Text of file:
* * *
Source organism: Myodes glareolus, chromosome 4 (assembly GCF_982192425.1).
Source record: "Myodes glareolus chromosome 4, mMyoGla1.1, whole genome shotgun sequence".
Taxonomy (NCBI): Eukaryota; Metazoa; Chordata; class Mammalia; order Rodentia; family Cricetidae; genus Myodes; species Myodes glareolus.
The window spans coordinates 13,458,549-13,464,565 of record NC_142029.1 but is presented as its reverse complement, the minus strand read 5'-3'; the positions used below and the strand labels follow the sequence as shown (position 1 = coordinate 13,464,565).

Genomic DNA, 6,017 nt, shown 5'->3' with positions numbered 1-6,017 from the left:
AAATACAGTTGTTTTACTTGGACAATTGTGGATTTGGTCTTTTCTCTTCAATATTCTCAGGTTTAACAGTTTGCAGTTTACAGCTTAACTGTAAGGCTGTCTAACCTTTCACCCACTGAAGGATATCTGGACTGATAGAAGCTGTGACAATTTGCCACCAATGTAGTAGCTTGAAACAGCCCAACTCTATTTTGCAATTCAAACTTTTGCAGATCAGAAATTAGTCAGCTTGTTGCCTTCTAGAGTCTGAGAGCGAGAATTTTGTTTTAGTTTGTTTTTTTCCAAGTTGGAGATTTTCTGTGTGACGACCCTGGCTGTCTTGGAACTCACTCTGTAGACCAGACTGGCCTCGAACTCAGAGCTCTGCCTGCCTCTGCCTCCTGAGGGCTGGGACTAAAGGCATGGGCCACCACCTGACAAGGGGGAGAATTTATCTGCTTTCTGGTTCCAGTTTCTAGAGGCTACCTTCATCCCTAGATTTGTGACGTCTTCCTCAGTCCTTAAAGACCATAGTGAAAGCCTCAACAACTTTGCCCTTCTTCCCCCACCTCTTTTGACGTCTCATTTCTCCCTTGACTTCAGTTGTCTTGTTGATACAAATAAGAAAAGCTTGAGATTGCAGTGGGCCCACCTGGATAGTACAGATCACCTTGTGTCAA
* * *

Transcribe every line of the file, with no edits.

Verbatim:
Source organism: Myodes glareolus, chromosome 4 (assembly GCF_982192425.1).
Source record: "Myodes glareolus chromosome 4, mMyoGla1.1, whole genome shotgun sequence".
Taxonomy (NCBI): Eukaryota; Metazoa; Chordata; class Mammalia; order Rodentia; family Cricetidae; genus Myodes; species Myodes glareolus.
The window spans coordinates 13,458,549-13,464,565 of record NC_142029.1 but is presented as its reverse complement, the minus strand read 5'-3'; the positions used below and the strand labels follow the sequence as shown (position 1 = coordinate 13,464,565).

Genomic DNA, 6,017 nt, shown 5'->3' with positions numbered 1-6,017 from the left:
AAATACAGTTGTTTTACTTGGACAATTGTGGATTTGGTCTTTTCTCTTCAATATTCTCAGGTTTAACAGTTTGCAGTTTACAGCTTAACTGTAAGGCTGTCTAACCTTTCACCCACTGAAGGATATCTGGACTGATAGAAGCTGTGACAATTTGCCACCAATGTAGTAGCTTGAAACAGCCCAACTCTATTTTGCAATTCAAACTTTTGCAGATCAGAAATTAGTCAGCTTGTTGCCTTCTAGAGTCTGAGAGCGAGAATTTTGTTTTAGTTTGTTTTTTTCCAAGTTGGAGATTTTCTGTGTGACGACCCTGGCTGTCTTGGAACTCACTCTGTAGACCAGACTGGCCTCGAACTCAGAGCTCTGCCTGCCTCTGCCTCCTGAGGGCTGGGACTAAAGGCATGGGCCACCACCTGACAAGGGGGAGAATTTATCTGCTTTCTGGTTCCAGTTTCTAGAGGCTACCTTCATCCCTAGATTTGTGACGTCTTCCTCAGTCCTTAAAGACCATAGTGAAAGCCTCAACAACTTTGCCCTTCTTCCCCCACCTCTTTTGACGTCTCATTTCTCCCTTGACTTCAGTTGTCTTGTTGATACAAATAAGAAAAGCTTGAGATTGCAGTGGGCCCACCTGGATAGTACAGATCACCTTGTGTCAA